“However, Sheriff (Rob) Frazier and the Muskogee County Sheriff’s Office take the safety and security of all inmates seriously,” Lt. Nick Mahoney said.
During the booking process, Buchanan reportedly told a nurse of his substantial injuries and that he was taking pain medication. The lawsuit contends the nurse observed he “was having increased discomfort with movement.”
Despite worsening paralysis that ultimately spread to both arms and legs, the lawsuit said jail staff and medical personnel “did nothing” as he “deteriorated before (their) eyes.”
For several days, inmates began assisting him “with his everyday life needs (such as feeding and hydration) … ” as he “laid in his cell” in “extreme and worsening pain,” the lawsuit states.
Buchanan allegedly received “no medical attention whatsoever” for 10 days.
He lost all movement in his lower extremities on the 10th day, with medical professionals not seeing him until the next day. The nurse named in the lawsuit examined him and then called for the doctor (also a named defendant), who put him on a “provider list for the upcoming week … ,” according to the lawsuit.
An unspecified nurse revisited Buchanan nine hours later.
“Mr. Buchanan was still unable to walk and his pain level had increased to ‘10’ on a scale from one to ten,” the lawsuit states. “Mr. Buchanan had lost control of his bodily functions and was lying in his own urine.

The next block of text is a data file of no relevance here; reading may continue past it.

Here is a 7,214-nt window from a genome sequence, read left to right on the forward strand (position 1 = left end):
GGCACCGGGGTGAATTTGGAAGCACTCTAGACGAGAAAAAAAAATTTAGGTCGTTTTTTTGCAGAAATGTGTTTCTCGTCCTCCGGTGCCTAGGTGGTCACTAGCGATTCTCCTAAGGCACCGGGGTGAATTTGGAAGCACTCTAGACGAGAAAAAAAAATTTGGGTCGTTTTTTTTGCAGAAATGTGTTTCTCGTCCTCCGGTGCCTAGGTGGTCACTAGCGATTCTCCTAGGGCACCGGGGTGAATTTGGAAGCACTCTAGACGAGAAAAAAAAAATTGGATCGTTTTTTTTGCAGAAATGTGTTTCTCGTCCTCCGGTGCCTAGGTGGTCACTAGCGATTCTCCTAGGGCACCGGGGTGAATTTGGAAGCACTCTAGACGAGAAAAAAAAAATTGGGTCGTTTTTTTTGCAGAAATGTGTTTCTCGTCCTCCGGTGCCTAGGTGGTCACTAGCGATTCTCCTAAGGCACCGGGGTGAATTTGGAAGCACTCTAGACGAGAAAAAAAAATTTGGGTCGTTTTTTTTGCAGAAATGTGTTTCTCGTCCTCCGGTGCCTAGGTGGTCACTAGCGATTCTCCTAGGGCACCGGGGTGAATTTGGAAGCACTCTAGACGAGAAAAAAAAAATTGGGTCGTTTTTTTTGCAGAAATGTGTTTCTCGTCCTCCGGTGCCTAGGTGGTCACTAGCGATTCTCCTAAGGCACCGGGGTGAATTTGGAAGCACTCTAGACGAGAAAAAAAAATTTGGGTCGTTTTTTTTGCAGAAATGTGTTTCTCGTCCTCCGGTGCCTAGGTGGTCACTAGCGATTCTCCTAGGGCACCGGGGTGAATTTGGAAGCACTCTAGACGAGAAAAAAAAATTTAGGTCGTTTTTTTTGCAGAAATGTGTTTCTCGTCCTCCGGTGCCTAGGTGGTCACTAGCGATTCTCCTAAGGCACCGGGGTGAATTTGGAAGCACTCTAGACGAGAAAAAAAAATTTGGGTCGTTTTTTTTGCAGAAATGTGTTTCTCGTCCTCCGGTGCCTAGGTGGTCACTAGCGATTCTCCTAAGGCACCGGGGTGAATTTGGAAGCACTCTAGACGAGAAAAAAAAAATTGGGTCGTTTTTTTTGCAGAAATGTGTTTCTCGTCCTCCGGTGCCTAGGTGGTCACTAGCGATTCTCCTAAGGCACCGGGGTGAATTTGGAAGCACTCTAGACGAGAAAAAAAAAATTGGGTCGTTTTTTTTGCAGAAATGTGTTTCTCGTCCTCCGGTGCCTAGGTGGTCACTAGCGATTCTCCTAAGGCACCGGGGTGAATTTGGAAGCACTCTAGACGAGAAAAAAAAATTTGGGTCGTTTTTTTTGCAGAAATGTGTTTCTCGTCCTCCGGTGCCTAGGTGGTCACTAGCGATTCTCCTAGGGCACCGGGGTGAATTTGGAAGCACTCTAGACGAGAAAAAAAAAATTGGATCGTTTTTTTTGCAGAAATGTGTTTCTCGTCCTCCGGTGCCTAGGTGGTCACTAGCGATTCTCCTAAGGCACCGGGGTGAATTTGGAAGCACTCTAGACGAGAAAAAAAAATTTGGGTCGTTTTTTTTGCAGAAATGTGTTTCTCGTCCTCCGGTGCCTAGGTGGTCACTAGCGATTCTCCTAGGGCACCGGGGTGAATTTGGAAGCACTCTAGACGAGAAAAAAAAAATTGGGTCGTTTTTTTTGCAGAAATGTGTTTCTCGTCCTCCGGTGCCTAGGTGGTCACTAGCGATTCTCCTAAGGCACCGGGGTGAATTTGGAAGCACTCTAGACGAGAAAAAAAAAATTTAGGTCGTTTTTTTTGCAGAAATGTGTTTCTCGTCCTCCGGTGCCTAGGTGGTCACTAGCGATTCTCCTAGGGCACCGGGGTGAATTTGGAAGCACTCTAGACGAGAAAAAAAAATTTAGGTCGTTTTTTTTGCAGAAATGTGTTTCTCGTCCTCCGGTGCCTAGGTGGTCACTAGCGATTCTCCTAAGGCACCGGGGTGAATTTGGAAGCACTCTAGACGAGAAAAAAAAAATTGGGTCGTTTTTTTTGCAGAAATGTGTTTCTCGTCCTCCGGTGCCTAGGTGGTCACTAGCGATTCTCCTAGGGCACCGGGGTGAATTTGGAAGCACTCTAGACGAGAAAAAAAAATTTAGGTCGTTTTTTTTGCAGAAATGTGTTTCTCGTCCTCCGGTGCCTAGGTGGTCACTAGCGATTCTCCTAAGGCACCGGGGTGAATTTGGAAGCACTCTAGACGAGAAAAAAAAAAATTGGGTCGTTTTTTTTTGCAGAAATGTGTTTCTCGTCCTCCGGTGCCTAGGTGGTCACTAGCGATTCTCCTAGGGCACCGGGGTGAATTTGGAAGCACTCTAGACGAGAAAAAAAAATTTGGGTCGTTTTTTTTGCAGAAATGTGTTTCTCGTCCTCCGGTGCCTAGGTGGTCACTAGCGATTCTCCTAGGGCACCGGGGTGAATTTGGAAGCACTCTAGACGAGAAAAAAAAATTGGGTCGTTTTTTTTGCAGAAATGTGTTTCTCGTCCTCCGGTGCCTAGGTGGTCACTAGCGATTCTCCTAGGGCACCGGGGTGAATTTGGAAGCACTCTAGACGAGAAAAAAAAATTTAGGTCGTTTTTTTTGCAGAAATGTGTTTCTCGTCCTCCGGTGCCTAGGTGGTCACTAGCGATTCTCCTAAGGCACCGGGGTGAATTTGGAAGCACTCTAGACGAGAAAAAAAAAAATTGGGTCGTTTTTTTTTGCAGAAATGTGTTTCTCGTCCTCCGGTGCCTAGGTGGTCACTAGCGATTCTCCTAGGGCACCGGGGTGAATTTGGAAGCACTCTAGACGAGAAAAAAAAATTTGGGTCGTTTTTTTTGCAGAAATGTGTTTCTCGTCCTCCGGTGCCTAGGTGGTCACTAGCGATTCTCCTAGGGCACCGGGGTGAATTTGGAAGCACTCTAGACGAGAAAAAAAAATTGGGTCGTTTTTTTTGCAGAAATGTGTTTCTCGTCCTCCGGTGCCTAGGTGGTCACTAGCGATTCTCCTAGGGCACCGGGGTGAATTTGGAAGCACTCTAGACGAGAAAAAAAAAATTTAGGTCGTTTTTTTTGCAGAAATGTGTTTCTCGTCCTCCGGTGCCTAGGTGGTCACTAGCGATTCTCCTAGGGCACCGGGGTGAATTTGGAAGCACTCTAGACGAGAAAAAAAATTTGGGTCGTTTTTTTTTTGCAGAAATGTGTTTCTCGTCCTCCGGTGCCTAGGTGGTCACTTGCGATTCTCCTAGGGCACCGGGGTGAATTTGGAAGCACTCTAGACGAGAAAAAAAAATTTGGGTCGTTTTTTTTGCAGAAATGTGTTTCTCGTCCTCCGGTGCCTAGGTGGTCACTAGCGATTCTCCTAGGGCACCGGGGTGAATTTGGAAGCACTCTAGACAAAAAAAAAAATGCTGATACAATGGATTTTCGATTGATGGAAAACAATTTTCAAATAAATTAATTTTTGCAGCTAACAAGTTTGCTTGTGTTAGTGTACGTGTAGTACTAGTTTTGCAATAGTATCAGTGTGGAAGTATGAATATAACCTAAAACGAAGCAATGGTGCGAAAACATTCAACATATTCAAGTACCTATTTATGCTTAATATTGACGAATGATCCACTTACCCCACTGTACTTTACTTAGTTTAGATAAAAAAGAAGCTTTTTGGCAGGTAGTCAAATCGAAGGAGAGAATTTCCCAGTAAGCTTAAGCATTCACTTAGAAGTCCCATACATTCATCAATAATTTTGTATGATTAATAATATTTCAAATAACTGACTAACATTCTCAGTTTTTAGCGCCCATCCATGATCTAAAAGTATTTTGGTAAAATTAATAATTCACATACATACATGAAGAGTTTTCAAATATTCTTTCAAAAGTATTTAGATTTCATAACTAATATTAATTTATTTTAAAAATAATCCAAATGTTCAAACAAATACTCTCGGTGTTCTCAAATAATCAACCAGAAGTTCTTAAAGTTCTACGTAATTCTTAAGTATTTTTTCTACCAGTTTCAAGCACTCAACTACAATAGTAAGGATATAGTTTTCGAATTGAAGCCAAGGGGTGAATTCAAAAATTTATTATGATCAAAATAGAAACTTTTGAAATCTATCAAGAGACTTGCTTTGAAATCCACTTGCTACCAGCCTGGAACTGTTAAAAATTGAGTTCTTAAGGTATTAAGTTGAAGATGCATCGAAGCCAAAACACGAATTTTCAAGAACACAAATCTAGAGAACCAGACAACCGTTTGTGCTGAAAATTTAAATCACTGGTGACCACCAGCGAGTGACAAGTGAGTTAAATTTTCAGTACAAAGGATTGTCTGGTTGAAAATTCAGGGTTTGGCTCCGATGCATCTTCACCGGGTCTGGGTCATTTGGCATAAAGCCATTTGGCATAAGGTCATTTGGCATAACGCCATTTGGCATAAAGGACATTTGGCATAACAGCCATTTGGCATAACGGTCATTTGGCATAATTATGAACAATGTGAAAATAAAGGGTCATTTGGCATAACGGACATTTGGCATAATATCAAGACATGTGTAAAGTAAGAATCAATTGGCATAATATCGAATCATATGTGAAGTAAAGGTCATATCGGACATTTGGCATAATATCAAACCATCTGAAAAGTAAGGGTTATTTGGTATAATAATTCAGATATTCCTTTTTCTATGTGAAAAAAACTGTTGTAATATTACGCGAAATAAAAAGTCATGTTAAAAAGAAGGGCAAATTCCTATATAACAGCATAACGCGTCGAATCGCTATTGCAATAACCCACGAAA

“Only now did (the doctor) decide to send Mr. Buchanan to the hospital. But it was too late.”
The lawsuit argues the Sheriff’s Office “utterly failed” to train its detention staff on how to properly care for and supervise inmates with “complex or serious medical needs.”
But the document focuses in particular on Turn Key, alleging the medical provider understaffs jails with undertrained or underqualifed medical personnel who are “ill-equipped to evaluate, assess, supervise, monitor or treat inmates … with complex and serious medical needs.”
The lawsuit contends Turn Key has “no protocol or clear policy” to monitor those types of inmates.
“Turn Key’s inadequate or non-existent policies and customs were a moving force behind the constitutional violations and injuries alleged herein,” the lawsuit states.
The suit also briefs four other instances in 2016 in county jails in which Turn Key’s medical care allegedly resulted in deaths or negative medical outcomes.
One alleged episode in the summer of 2016 in the Muskogee County jail has similar themes to what purportedly happened to Buchanan.
“(Michael) Smith claims that cancer spread to his spine, causing a dangerous spinal compression, a condition that can cause permanent paralysis if left untreated,” according to Buchanan’s lawsuit. “Smith asserts he told the Turn Key-employed physician at the Jail that he was paralyzed, but the physician laughed at Smith and told him he was faking.
“For a week before he was able to bond out of Jail, Smith was kept in an isolation cell on his back, paralyzed, unable to walk, bathe himself or use the bathroom on his own. He lay in his own urine and feces because Jail staff told Smith he was faking paralysis and refused to help him.”